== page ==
For the sake of party and country Theresa May should resign immediately

Theresa May is an embarrassment to the Conservative Party and to the country. She has to go immediately.

She has run the most disastrous Conservative campaign since Ted Heath lost the “Who Governs Britain” election of February 1974, and probably worse even than that. Every decision she took during the campaign turned out to be a misjudgement, and she managed to lose a lead of 20% in just seven weeks of campaigning. Her incompetence alone is breath-taking.

She didn’t need to have an election at all and she certainly didn’t need to have it shortly after issuing the Article 50 notification, thereby guaranteeing a delay of weeks and risking a delay of months in getting the strictly time-limited Brexit negotiations under way. The chaotic election result may well now mean that nothing useful can be done for months.

She has cemented her already growing reputation for untrustworthiness. Many lawyers were already suspicious after her (in)famous 2011 Conference speech, in which (amongst other things) she claimed that the Human Rights Act had to be repealed because a judge hearing an appeal against deportation had had regard to a man’s ownership of a pet cat. She told a half-truth for a round of applause.

Many others found it curious that she should have opposed Brexit when it looked like Remain would win the referendum, only to become its most enthusiastic supporter once Leave actually did so. The Vicar’s daughter of Maidenhead could give lessons in political opportunism to the Vicar of Bray (which, appropriately enough, is a charming village in her Maidenhead constituency).

She promised not to have an election, then had one anyway.

She pretended that her “dementia tax” cap was a “clarification” of policy, when it was obvious to everyone that it was a change.

A reputation for trustworthiness is hard to gain. It is easily lost. Lies and half-truths have tumbled out of her mouth like brown water from a cheap civic fountain. It is impossible to see how anyone can ever trust her pronouncements on anything ever again.

She has cemented an already growing reputation for weakness with the reversal of her “dementia tax” proposals as soon as they came under attack. In an otherwise rather feeble performance from both interviewer and interviewee Jeremy Paxman struck home with his jibe that she was a “blowhard who flinched at the first sound of gunfire.”

She has cemented a reputation for cowardice after she refused to take on Jeremy Corbyn in debate, particularly after she allowed the recently bereaved Amber Rudd to stand in on her behalf. In fact this reputation may be a little unfair: her famous speech to the Police Federation, received in stony silence, must have taken a degree of courage. Unfortunately her excuse for not debating with the Labour leader – that she preferred to be out meeting “ordinary people” – was so risible that it merely reinforced her reputation for untrustworthiness.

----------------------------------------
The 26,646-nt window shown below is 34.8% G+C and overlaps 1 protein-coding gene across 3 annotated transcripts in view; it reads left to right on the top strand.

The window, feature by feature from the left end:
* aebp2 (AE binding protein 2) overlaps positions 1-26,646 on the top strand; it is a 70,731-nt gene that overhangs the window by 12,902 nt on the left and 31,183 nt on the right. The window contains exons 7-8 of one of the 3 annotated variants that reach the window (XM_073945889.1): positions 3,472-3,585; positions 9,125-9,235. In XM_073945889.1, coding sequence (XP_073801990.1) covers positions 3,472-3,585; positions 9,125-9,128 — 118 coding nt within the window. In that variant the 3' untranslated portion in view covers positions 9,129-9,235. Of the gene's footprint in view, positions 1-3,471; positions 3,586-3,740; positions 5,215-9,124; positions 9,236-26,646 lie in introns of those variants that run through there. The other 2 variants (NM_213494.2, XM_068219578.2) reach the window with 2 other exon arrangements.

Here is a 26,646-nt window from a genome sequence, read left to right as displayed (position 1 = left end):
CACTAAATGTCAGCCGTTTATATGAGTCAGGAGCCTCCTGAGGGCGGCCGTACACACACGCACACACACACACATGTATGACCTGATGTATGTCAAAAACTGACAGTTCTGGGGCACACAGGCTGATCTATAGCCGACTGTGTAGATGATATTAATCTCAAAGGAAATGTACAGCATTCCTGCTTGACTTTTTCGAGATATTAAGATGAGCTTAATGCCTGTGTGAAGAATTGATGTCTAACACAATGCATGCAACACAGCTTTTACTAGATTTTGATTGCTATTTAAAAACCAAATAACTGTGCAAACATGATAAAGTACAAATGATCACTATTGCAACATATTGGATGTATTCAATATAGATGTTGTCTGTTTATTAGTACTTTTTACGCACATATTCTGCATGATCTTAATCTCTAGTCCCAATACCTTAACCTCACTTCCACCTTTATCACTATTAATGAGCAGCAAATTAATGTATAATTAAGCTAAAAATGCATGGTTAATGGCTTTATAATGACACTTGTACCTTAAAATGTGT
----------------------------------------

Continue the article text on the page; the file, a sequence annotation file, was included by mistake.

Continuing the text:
Incompetence, untrustworthiness, weakness and possibly cowardice: any of these would be a serious personality flaw. Together they should spell political oblivion. As she chose to fight the campaign largely on the issue of her personality one needs to add a complete absence of self-awareness to that list of faults.

She allowed the Labour Party to get away with, and in fact to do rather well, with the most left wing manifesto since 1983.

For some reason she thought that simply repeating the same empty slogans could serve as the answer to every question, and that they would substitute for argument and debate. That was yet another insult to the electorate’s intelligence, and it also meant that Labour Party were given an almost completely free hand to promote a fairy-tale manifesto.

Not once did she make the case for lower taxes as a good in itself. Not once did she challenge Labour’s assumption that you can simply raise taxes to increase revenue without taking into account that raising taxes suppresses economic activity, drives rich people abroad, leads to increased tax evasion and as a result often produces less revenue than lowering them.

She allowed the campaign to be cluttered with unpopular fringe projects

There may be a lot wrong with the hunting ban, but the fact is that restoring hunting with hounds is not a popular cause. It has always been treated as a matter of conscience rather than party politics. Why drag the party into a campaign to restore fox-hunting?

Why include a commitment to relax the ban on the sale of ivory, allowing the Conservatives to be perceived as the anti-elephant party? By what near-insane thought process could anyone possibly have concluded that killing more elephants was a vote winner? Was there a good ecological reason for opposing a ban on ivory sales? If so, we never heard it articulated, and so the Conservatives were portrayed as elephant-killers: that’s a hard sell with the young.

Her “confidence and supply” deal with the Democratic Unionists is a Faustian pact that has begun with hypocrisy and could well end in catastrophe.

She announced during the campaign that if she lost 6 seats Jeremy Corbyn would become the Prime Minister of a “coalition of chaos” with the Scottish Nationalists. It was a disingenuous dishonest claim when she made it – patently, losing just 6 seats was never going to let Corbyn into Downing Street. She lost more than double that and she is still there, and Jeremy Corbyn is not Prime Minister.